5. You're taking four-hour lunches and have way too many dentist appointments. Yes, it is that obvious when you're interviewing elsewhere and go MIA, with or without a flimsy excuse. Schedule phone interviews for personal hours, like a lunch break, and take vacation or PTO days for lengthy in-person interviews. "That way, you're not feeling pressured during the interview to get back to work – which can affect how you handle the interview – and you're not stealing time from your employers," Kay says.
6. You dressed 10 times nicer than usual yesterday. People (read: your boss) will notice if you go from sporting a uniform of jeans and a T-shirt to showing up in a tailored suit on interview day. This is all the more reason to take the day off from work to interview, but if you don't, dress as usual at the office. And then, Foss says, "leave the premises, and stop in a McDonald's parking lot on the way to the interview to change."
7. Your company's human resources staff saw your résumé on a job board. When you post your résumé to a job board, such as Monster or Indeed, there's a chance your current employer could see it. In fact, Foss says many HR staffers and managers regularly search for their company names within job board submissions specifically to see if their employees are looking for jobs.
There's often an option to post your résumé anonymously, so do that, Foss says. "Or forgo that option and stick with LinkedIn," she adds. "You're way more likely to be found by recruiters and hiring managers there anyway."
8. You left your résumé in the freaking printer! Yes, it happens. Print all application materials from home, the library, a print shop – anywhere besides your current company's office.
In fact, create a hard and fast rule to keep work and job searching separate. That means no sneaking out for a phone interview. No browsing job boards. No applying or networking with your work email address. "You don't watch porn at work, and you don't work on your résumé at work," Kay says. "You just don't."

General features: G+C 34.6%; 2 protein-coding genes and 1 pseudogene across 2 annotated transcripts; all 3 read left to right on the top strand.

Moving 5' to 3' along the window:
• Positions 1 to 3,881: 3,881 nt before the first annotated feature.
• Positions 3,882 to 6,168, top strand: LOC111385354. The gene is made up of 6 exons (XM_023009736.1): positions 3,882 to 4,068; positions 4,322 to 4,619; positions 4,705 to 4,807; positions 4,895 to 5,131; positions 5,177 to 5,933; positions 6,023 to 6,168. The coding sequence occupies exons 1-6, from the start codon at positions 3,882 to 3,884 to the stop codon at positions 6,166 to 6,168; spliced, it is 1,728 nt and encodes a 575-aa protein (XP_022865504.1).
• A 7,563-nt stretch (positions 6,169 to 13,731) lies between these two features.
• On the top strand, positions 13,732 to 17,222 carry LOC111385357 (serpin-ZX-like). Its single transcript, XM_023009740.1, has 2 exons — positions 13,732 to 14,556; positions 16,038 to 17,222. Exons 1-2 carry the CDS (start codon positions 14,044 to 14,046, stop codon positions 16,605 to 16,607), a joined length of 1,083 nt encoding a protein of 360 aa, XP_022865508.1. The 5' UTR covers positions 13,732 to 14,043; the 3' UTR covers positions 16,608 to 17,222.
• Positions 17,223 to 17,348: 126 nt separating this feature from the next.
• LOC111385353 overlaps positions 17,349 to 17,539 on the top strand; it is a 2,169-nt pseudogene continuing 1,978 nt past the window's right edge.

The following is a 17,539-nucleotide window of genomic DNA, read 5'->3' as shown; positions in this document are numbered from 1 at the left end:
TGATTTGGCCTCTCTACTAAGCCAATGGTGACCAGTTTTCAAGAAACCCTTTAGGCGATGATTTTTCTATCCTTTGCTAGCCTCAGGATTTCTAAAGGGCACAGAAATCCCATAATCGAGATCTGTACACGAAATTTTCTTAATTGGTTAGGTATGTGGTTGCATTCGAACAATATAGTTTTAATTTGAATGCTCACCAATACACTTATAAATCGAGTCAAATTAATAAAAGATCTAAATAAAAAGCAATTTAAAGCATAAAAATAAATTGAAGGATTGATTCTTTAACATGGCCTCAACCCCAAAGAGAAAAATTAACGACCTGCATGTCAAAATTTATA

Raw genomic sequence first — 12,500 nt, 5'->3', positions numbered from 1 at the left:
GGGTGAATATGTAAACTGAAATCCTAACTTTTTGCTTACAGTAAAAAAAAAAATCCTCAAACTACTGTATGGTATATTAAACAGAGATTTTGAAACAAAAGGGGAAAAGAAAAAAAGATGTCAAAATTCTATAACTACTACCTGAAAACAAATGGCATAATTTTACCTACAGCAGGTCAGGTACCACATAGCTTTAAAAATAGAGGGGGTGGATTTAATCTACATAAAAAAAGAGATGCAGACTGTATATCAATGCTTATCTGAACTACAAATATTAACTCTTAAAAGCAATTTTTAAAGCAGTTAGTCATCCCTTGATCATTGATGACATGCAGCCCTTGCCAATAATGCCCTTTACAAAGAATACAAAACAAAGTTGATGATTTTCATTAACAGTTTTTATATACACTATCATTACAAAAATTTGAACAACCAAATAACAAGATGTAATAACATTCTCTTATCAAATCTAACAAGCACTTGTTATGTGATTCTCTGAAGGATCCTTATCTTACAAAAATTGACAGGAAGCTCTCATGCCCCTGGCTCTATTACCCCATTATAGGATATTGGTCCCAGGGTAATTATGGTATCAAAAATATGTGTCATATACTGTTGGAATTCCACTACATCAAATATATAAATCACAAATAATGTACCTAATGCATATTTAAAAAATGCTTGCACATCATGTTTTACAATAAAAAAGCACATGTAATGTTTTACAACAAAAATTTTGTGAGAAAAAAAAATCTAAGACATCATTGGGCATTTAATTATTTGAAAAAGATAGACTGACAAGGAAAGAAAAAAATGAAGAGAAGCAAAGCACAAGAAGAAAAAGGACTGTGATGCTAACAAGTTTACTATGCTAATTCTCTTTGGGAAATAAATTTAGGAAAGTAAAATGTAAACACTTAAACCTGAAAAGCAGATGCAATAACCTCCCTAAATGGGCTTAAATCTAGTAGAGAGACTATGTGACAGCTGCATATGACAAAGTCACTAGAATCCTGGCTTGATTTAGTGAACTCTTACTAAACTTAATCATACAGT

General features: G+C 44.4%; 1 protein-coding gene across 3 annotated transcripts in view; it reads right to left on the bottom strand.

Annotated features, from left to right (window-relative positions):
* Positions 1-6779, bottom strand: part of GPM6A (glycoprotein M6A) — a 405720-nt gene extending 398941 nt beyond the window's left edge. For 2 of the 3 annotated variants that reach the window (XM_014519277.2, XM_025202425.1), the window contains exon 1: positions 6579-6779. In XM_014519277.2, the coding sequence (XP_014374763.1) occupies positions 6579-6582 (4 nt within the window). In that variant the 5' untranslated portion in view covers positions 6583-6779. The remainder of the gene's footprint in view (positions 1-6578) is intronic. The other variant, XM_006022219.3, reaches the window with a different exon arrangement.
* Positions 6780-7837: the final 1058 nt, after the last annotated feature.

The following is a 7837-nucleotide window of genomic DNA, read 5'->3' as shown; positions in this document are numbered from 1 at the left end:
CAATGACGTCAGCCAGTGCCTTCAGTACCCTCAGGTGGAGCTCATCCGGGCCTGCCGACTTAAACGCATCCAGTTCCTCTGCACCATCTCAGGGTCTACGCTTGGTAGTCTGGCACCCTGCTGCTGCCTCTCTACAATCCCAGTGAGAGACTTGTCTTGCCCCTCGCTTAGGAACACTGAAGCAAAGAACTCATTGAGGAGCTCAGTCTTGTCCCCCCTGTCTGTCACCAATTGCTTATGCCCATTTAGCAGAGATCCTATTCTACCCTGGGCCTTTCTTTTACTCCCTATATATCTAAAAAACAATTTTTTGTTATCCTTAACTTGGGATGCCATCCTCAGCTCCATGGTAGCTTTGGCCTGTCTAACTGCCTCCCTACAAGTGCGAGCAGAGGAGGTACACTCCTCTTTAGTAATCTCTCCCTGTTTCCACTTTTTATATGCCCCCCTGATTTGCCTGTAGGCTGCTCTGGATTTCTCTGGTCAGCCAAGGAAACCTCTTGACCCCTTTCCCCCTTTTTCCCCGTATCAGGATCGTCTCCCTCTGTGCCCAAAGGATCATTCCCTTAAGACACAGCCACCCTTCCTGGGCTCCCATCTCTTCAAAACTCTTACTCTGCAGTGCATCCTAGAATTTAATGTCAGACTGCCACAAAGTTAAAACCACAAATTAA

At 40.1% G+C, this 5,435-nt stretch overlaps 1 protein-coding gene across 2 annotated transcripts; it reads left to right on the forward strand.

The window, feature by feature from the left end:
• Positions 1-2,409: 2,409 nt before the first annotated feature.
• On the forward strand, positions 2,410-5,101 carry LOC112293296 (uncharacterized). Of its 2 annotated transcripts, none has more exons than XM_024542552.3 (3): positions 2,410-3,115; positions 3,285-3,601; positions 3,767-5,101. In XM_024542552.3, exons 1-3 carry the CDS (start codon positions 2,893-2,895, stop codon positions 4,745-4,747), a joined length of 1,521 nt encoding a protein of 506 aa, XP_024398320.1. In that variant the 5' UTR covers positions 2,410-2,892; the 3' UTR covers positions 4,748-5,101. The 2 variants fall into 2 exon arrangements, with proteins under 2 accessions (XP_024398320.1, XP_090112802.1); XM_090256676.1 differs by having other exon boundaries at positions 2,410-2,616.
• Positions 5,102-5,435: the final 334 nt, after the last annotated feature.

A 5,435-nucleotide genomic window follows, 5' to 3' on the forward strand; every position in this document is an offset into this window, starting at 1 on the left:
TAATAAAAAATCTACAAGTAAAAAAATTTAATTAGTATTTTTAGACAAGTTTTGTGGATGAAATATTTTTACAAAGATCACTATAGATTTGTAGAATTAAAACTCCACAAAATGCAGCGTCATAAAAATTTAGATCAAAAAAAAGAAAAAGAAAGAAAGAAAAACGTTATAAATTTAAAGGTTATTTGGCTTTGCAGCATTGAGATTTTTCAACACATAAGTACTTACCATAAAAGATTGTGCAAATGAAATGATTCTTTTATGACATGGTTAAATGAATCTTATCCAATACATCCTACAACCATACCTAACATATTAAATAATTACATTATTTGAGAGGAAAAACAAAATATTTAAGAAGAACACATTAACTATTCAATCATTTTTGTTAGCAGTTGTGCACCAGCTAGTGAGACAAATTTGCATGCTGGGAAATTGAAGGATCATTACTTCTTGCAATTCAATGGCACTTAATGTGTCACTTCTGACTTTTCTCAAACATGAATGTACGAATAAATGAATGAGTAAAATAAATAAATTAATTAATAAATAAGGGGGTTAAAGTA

The reason is twofold: For one, logistically, there are simply too many opportunities to get caught job searching. Résumé copies will be found. Computer servers will be checked. Co-workers will notice when you're clearly elsewhere, either literally for interviews or emotionally (more on that later).
And – oh, right – ethics. "You're not being fair to your employer if you're using the company's dime to get the heck out of there," Foss says.
9. You've been avoiding your boss. When she consults managers, Kay says many of them suspect something is fishy when their employees stop talking to them as often, whether it's to give an update, ask for an opinion or just say hello. As Kay puts it: "You're not doing the things you normally would have to keep the relationship going."
10. You've just been acting weird, OK? "This is a hard one for people to understand how they're doing it, but it's an easy one for managers to pick up," Kay says. In many cases, you're disengaged, or as Kay describes it: "not being totally mentally present." Maybe you used to chime in a lot during meetings, and now you're quiet. Maybe you're not producing as much as you used to. Maybe you're not excited about a new project you've been asked to manage.
Or maybe you've become bolder in arguing against decisions you disagree with, Foss says. "Any variation to what's expected of you or from you could raise an eyebrow," she adds.
Job-searching employees often send these subtle signals without expecting their managers to notice, Kay says. But they do.
"They say: 'I wonder why she kept her head down in the meeting; I wonder why she's not eager to take over that project; I wonder why she's leaving early a couple days a week," Kay says. "You're planting questions in their head."